Michelin Force AM2 2.4 Review
Cons: Not the best braking traction, moderately heavy, not great in mud or sloppy conditions
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Michelin Force AM2 2.4
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|Pros||Reasonable price, low rolling resistance, versatile tread works well in a range of conditions, comes in 2.4 and 2.6-inch widths||EXO sidewall protection, excellent cornering grip, good on front or rear, dual compound increases longevity||Great cornering grip, good braking traction, aggressive tread pattern, super damp ride quality, available in 2.6 and 2.3-inch widths||Versatile, affordable, great all-around use, intermediate tread height, fast rolling||Reasonably priced, versatile yet aggressive tread design, good all-around performance as a rear tire|
|Cons||Not the best braking traction, moderately heavy, not great in mud or sloppy conditions||Not the best for hardpack, high rolling resistance, requires good technique||Moderate weight, not the fastest rolling||Not the best braking traction||Moderate braking traction, firmer rubber compound|
|Bottom Line||A durable and fast-rolling trail and all-mountain tire well suited to duties on the rear of the bike||One of the most popular tires ever, and for good reason||Specialized's classic aggressive trail riding tire with a new rubber compound, enhanced grip, and same great value||A versatile and well-rounded do-it-all rear tire for any kind of riding||A versatile, well-rounded, and reasonably priced trail riding tire best suited for use on the rear of the bike|
|Rating Categories||Michelin Force AM2 2.4||Maxxis Minion DHF 3...||Specialized Butcher...||Maxxis Aggressor 2....||Specialized Elimina...|
|Pedaling Traction (20%)|
|Braking Traction (20%)|
|Rolling Resistance (15%)|
|Specs||Michelin Force AM2 2.4||Maxxis Minion DHF 3...||Specialized Butcher...||Maxxis Aggressor 2....||Specialized Elimina...|
|Size tested||29" x 2.4"||29" x 2.5" WT||29" x 2.6"||29" x 2.5" WT||29" x 2.3"|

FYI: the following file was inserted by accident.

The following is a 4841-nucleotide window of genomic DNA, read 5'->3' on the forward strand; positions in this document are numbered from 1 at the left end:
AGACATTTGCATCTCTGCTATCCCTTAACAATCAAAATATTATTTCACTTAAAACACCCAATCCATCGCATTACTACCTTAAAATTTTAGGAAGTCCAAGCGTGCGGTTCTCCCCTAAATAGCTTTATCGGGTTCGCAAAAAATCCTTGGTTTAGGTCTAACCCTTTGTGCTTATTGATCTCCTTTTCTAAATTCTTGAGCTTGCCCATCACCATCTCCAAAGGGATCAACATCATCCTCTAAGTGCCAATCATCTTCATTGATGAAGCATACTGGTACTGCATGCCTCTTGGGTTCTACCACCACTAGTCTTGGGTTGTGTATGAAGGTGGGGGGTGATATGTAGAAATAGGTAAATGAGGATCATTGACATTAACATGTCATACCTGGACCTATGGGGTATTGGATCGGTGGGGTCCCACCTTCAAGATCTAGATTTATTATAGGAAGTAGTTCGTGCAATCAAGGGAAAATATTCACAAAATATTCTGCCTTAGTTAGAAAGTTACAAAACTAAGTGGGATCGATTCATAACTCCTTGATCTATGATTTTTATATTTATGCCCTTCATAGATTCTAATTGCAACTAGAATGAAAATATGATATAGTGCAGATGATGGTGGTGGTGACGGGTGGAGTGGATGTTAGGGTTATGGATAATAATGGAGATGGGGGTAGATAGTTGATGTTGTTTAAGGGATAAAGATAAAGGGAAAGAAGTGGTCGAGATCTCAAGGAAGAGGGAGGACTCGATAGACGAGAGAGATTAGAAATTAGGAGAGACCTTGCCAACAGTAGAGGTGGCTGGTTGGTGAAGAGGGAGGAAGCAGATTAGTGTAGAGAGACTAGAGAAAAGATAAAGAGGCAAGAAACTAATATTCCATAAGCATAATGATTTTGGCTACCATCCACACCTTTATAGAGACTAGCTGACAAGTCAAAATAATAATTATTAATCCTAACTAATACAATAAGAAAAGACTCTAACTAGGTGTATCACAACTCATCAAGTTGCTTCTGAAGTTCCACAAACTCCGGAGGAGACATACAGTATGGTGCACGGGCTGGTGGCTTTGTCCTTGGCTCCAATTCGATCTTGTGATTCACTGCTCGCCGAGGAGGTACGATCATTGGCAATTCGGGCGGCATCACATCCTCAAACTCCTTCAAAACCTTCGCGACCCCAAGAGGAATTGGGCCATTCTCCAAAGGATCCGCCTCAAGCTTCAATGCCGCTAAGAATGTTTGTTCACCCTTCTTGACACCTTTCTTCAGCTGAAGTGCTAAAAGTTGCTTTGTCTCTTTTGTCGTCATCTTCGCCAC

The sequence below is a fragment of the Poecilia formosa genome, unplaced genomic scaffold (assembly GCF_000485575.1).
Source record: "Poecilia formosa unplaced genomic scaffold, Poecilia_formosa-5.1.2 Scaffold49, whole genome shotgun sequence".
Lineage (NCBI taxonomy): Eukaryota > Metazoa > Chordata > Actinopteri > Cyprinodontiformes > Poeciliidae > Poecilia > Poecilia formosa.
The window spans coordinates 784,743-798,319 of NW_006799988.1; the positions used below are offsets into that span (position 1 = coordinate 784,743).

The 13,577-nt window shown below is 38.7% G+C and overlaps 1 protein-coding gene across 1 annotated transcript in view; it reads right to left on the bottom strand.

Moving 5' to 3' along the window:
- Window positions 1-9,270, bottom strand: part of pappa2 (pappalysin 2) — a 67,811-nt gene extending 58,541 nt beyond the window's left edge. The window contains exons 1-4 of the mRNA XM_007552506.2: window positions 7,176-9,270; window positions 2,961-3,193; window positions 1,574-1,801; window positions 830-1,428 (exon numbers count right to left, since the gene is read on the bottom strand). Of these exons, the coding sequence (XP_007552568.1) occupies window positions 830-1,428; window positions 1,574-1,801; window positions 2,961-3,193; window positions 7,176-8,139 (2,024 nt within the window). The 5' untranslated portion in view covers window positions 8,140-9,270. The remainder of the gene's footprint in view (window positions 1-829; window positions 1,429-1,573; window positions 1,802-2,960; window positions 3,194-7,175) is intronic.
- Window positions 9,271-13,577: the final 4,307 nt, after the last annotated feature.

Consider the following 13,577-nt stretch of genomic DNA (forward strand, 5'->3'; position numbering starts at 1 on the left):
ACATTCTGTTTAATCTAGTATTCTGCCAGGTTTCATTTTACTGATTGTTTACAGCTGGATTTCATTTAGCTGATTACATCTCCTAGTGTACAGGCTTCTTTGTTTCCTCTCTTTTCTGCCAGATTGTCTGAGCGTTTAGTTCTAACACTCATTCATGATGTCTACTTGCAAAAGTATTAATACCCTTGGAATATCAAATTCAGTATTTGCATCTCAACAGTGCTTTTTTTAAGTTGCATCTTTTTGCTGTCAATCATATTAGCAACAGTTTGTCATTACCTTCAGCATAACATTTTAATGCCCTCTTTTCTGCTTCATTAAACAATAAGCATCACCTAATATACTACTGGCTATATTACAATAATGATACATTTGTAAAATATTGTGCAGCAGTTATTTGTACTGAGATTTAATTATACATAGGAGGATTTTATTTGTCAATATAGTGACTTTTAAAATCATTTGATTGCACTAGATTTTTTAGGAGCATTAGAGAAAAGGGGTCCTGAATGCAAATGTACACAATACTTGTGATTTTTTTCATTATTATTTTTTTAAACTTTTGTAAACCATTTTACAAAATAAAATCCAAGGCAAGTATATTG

|Weight as tested||1051g||954g||1123g||950g||945g|
|Front, Rear, or Both||Rear, Both||Front, Both||Front, Both||Rear||Rear|
|Casing Tested||Gravity Shield||EXO||GRID Trail||EXO||GRID Trail|
|Compound Tested||Gum-X||3C Maxx Terra||Gripton T9||Dual||Gripton T7|
|Tread Count (TPI)||3 x 60||60||60||60||60|
Our Analysis and Test Results
Michelin recently introduced two new models in its range of mountain bike tires. Along with the Wild AM2, the Force AM2 is a new all-mountain and trail riding tire intended for use in dry, hardpacked, and mixed conditions. We tested it primarily in the rear with the Wild AM2 in the front, and we found it to be a fast-rolling tire with solid cornering abilities and a relatively robust feel. It's a bit heavier than similar tires we've tested, but it corners better than most and has a more supportive and durable casing. Our test tire measured just slightly wider than 2.4-inches on our 35mm rim and weighed in at 1,051-grams, just 11-grams heavier than Michelin's claimed weight. It comes in 2.4 and 2.6-inch width in both 27.5 and 29-inch diameters.
One place the Force AM2 stands out from other similar tires is in the corners. While it doesn't corner quite as aggressively as tires with burlier treads and tackier rubber, it outperforms other fast-rolling tires thanks to its substantial row of well-supported side knobs inspired by the DH22 downhill tire. The casing feels beefy and this tire doesn't fold or squirm under heavy cornering loads. We preferred using it as a rear tire, but it could certainly work well in the front depending on the conditions you ride.